Bose, the unforgotten hero

Vijay Lokapally | Updated on November 21, 2020

Never say bye: Many Bose followers still refuse to accept that he died in an air crash   -  THE HINDU ARCHIVES

Icons have come and gone, but the writer’s admiration for Netaji hasn’t withered

I don’t know why it became an obsession with me, but all through my childhood, I wished to be like Netaji Subhas Chandra Bose. As a six-year-old, I wanted to be a part of the Indian National Army (INA) when my father, who brought me up on stories from India’s struggle for independence, introduced me to the world of books on culture and history. It was a fascinating journey into the wonderful past of our heroes.

In the ’60s, with little entertainment other than spending your time on the playfields or in libraries, cinema was a welcome medium. Sapru House, a sprawling library-cum-auditorium in central Delhi, used to screen films for children, and my father once got me tickets for a film festival that was being held there. Of the movies I saw, there was one on Bose — called Netaji Subhash Chandra Bose — and it left a huge impression on me.

Actor Abhi Bhattacharya played the role of the freedom fighter, and he became my favourite hero. I saw Bose in him, and, in Bose, I saw the light of life, really: How to stand up for one’s rights and how to sacrifice a cosy life to embrace the harsh aspects of a struggle.

After seeing the film, I pleaded with my father to buy me an INA uniform. I wanted to dress up like Bose at the annual school cultural festival. “Tum mujhe khoon do, mai tumhein azadi doonga (Give me blood and I will give you freedom!),” was a slogan that I had mastered well enough to merit a glowing mention from my teachers.

I would’ve loved to have met this charismatic leader from India’s past. He was an eternal icon, though I must admit that my heroes changed at times. For a while, my idol was Swami Vivekananda, the monk who won the West at 30 with his stirring speech at the Parliament of the World’s Religions in Chicago. There was Donald Bradman, too, who popularised cricket with his amazing feats and I was also under the spell of Bhagat Singh, an extraordinary freedom fighter. But Bose was always there: I collected books on him and continued to gather inspiring information about his life.

The more I read about Bose, the more I revered him. He was enigmatic in many ways, as recorded by historians. I wish I’d met Bose and cleared a few doubts that occasionally plagued me. I would’ve liked to have probed the ideological differences that he had with MK Gandhi and Jawaharlal Nehru. Did his respect for them never diminish, as is believed? He was twice elected president of the Congress, but why then did he choose the path of revolution for India’s Independence — a decision that took him away from the course chosen by Gandhi and Nehru?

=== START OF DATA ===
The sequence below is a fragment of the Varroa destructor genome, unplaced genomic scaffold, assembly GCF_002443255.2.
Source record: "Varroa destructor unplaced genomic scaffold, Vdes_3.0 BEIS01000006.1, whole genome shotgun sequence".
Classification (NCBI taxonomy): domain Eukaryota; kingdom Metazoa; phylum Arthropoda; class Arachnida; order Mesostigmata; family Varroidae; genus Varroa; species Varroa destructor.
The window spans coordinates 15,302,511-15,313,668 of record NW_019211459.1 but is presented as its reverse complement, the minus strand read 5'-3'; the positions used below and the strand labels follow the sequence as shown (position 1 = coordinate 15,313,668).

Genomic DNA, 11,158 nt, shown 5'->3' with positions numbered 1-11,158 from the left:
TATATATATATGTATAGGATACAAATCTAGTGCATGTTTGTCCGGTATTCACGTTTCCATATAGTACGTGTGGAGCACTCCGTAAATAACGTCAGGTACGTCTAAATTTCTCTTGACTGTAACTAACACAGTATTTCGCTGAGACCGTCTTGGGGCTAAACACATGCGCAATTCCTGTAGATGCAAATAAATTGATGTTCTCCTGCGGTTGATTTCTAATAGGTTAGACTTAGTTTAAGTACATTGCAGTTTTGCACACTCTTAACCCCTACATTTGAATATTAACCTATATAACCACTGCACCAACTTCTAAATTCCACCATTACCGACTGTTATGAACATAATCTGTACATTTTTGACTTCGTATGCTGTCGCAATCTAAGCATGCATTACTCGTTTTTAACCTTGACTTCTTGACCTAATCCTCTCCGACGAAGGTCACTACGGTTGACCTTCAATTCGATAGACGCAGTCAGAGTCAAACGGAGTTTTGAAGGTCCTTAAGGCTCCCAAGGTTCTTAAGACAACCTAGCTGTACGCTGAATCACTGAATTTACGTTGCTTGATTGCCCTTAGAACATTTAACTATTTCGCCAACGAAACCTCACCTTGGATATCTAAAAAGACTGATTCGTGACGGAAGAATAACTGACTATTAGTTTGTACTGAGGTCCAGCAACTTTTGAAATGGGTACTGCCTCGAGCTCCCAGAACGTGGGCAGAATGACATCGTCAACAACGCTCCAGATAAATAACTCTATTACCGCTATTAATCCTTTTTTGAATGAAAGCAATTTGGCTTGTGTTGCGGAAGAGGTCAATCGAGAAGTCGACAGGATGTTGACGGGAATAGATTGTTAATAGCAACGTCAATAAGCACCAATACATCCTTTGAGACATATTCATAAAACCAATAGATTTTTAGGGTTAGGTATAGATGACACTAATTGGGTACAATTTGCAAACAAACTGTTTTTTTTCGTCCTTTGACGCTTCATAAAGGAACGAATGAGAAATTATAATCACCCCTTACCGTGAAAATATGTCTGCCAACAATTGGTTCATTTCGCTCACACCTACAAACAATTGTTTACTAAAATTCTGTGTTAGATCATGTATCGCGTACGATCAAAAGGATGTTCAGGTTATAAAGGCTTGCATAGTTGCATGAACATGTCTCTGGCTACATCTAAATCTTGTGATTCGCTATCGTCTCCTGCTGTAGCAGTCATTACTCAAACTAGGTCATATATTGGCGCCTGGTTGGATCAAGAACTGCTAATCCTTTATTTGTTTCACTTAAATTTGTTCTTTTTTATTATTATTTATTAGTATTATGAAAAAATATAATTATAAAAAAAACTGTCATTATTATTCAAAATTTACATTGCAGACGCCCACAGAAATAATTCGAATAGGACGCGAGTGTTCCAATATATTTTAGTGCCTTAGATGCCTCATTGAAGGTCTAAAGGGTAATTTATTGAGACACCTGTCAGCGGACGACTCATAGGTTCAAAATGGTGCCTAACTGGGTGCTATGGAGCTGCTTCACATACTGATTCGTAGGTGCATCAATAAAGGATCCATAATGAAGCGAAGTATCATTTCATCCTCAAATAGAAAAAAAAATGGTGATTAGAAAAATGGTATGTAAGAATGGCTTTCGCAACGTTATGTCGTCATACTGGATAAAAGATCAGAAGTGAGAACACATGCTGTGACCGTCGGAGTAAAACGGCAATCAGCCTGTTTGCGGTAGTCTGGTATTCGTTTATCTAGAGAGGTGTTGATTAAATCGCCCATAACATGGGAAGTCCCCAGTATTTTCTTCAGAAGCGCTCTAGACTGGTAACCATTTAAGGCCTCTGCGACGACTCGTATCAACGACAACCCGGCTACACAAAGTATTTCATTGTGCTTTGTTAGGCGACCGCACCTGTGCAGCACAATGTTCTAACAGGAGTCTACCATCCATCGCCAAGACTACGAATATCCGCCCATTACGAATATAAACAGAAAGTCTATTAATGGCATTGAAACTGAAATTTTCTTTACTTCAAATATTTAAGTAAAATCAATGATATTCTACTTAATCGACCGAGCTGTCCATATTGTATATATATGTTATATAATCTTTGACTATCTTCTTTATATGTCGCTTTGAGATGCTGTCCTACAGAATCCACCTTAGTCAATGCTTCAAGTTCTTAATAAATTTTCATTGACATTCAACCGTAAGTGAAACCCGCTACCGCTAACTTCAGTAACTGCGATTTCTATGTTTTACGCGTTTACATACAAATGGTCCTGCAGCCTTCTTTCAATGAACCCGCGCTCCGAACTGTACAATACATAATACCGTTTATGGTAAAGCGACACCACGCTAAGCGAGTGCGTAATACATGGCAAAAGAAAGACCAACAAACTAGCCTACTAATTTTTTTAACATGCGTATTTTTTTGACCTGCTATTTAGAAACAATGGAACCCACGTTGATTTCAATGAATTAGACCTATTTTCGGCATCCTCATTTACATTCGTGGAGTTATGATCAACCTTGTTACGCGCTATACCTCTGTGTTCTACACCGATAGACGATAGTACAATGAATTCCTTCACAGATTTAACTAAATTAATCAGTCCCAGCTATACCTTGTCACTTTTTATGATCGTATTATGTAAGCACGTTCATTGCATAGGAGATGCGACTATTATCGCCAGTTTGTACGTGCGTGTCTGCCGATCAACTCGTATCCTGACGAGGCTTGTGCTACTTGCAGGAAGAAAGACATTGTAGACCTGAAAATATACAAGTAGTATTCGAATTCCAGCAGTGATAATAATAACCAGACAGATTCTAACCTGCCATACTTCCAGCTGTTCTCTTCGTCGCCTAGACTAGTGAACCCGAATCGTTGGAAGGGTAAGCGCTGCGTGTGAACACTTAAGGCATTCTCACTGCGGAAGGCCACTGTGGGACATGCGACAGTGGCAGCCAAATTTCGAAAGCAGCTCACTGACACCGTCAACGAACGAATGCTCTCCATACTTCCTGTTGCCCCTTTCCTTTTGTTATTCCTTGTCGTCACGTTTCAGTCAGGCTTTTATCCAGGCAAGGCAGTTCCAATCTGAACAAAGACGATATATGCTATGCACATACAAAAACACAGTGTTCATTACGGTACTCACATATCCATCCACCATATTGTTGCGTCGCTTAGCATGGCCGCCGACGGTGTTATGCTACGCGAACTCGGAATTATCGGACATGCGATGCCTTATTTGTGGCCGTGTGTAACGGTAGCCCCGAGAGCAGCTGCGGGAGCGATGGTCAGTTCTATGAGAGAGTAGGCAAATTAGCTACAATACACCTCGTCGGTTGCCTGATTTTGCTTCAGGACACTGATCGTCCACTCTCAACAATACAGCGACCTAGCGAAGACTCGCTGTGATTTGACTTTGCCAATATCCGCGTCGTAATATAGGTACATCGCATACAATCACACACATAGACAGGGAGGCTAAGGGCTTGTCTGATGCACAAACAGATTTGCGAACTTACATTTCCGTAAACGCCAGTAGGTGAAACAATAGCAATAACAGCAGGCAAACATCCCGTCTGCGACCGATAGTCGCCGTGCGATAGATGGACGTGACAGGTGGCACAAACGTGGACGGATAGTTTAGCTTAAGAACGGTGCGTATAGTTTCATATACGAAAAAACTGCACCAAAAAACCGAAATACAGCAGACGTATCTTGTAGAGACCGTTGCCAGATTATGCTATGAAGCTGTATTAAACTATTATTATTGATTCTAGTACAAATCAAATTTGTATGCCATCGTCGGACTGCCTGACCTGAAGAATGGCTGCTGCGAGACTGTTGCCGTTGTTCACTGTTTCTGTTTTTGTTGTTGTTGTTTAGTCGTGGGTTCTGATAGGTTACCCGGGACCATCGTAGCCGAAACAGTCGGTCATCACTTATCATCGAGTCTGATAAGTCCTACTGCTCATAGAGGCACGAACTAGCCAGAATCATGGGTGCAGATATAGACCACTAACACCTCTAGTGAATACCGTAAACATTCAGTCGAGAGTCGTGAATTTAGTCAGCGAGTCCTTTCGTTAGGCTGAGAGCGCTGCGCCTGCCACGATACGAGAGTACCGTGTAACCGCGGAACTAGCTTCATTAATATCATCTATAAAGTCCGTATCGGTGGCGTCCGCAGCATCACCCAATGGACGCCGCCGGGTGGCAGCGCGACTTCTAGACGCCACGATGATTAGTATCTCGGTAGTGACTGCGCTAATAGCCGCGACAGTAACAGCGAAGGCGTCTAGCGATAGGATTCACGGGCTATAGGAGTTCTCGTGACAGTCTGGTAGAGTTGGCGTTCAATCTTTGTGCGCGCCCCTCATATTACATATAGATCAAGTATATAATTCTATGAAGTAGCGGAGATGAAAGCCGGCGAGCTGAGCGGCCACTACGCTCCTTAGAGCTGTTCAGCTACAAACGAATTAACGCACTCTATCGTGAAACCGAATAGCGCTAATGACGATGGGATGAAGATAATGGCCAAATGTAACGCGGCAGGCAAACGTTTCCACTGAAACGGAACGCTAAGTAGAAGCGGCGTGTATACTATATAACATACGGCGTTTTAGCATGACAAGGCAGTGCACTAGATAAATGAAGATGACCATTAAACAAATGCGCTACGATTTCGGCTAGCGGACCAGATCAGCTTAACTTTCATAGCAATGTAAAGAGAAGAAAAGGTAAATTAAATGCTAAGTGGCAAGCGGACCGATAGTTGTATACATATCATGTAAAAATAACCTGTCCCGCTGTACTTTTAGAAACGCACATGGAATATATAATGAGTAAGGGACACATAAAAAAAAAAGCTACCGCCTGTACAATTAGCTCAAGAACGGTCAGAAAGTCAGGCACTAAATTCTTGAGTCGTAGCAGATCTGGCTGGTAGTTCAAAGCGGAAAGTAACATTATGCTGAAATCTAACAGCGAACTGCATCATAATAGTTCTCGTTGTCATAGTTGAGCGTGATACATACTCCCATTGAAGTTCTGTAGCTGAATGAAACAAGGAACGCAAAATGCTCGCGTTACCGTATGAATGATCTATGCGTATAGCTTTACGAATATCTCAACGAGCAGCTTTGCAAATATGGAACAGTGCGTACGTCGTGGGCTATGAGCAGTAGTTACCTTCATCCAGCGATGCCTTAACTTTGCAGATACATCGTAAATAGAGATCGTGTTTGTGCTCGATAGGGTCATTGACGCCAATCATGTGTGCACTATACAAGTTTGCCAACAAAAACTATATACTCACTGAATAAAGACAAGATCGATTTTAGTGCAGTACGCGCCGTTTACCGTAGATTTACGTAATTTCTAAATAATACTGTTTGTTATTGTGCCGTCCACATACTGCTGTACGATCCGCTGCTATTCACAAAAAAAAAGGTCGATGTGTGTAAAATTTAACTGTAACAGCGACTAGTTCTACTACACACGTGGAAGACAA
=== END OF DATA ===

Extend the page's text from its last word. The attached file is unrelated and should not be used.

Like millions of others, I refused to accept that Bose died in an air crash in August 1945. How could my hero die? For many years, reports would emerge about Bose being spotted in some corner or the other of the world. His legion of followers would demand fresh investigations into his disappearance. He was not dead, but in hiding, many would insist. There was hope that he was living somewhere, and would — at the right time — make an appearance.

For me, the most captivating chapter from his life was his escape from British surveillance after being put under house arrest in Calcutta. It was this stirring incident that led me — many times — to his residence, later known as Netaji Bhavan, during my visits to the City of Joy on assignments to cover cricket.

I fulfilled my desire to visit Bose’s home during my very first trip to Calcutta in 1984. It was nothing less than a pilgrimage for me, as I set foot in his ancestral house. He was placed under house arrest here but our hero pulled off a sensational escape in the early hours of January 17, 1941. We were informed that his bedroom and study had been preserved in the condition that they were then in.

It was a strange yet pleasant feeling. I felt as if Bose was around me. Walking up the stairs and settling in the study, it seemed as if I going to meet him. What a silly thought, but then I was dreaming of my hero. And heroes don’t die. In all my subsequent visits to Calcutta, now Kolkata, a visit to Netaji Bhavan at Elgin Road was a must. I would always get goosebumps when I observed the staircase used by him to slip out of his house, and the Audi Wanderer W24 that took him to the Gomoh railway station in present-day Jharkhand from where he boarded a train to Delhi.

Each visit to Netaji Bhavan brought me closer to Bose. He had been so richly preserved in books and recordings there. My collection over the years has swelled too. With time, I misplaced the INA uniform that my father had so lovingly organised for me. But Bose has always stayed with me.

(If Only is an occasional column on people — real or fictional — we wish we had met)

Vijay Lokapally is a Delhi-based sports journalist

Published on November 21, 2020

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